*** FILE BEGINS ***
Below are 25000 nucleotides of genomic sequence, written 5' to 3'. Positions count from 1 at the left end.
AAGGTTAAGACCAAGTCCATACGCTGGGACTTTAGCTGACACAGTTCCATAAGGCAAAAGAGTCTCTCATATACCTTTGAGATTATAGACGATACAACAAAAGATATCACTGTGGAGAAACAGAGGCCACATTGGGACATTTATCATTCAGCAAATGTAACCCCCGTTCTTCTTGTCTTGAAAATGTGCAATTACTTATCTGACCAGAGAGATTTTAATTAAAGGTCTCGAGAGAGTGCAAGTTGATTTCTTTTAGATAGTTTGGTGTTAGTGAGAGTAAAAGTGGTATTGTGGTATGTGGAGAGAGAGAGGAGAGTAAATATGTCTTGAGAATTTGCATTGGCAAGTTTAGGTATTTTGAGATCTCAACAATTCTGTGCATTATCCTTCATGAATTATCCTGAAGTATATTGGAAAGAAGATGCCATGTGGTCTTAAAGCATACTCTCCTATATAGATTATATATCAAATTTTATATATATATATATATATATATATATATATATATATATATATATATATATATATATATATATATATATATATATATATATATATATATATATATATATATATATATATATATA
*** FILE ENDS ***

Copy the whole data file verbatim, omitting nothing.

Below are 25000 nucleotides of genomic sequence, written 5' to 3'. Positions count from 1 at the left end.
AAGGTTAAGACCAAGTCCATACGCTGGGACTTTAGCTGACACAGTTCCATAAGGCAAAAGAGTCTCTCATATACCTTTGAGATTATAGACGATACAACAAAAGATATCACTGTGGAGAAACAGAGGCCACATTGGGACATTTATCATTCAGCAAATGTAACCCCCGTTCTTCTTGTCTTGAAAATGTGCAATTACTTATCTGACCAGAGAGATTTTAATTAAAGGTCTCGAGAGAGTGCAAGTTGATTTCTTTTAGATAGTTTGGTGTTAGTGAGAGTAAAAGTGGTATTGTGGTATGTGGAGAGAGAGAGGAGAGTAAATATGTCTTGAGAATTTGCATTGGCAAGTTTAGGTATTTTGAGATCTCAACAATTCTGTGCATTATCCTTCATGAATTATCCTGAAGTATATTGGAAAGAAGATGCCATGTGGTCTTAAAGCATACTCTCCTATATAGATTATATATCAAATTTTATATATATATATATATATATATATATATATATATATATATATATATATATATATATATATATATATATATATATATATATATATATATATATATATATATATATATATATATA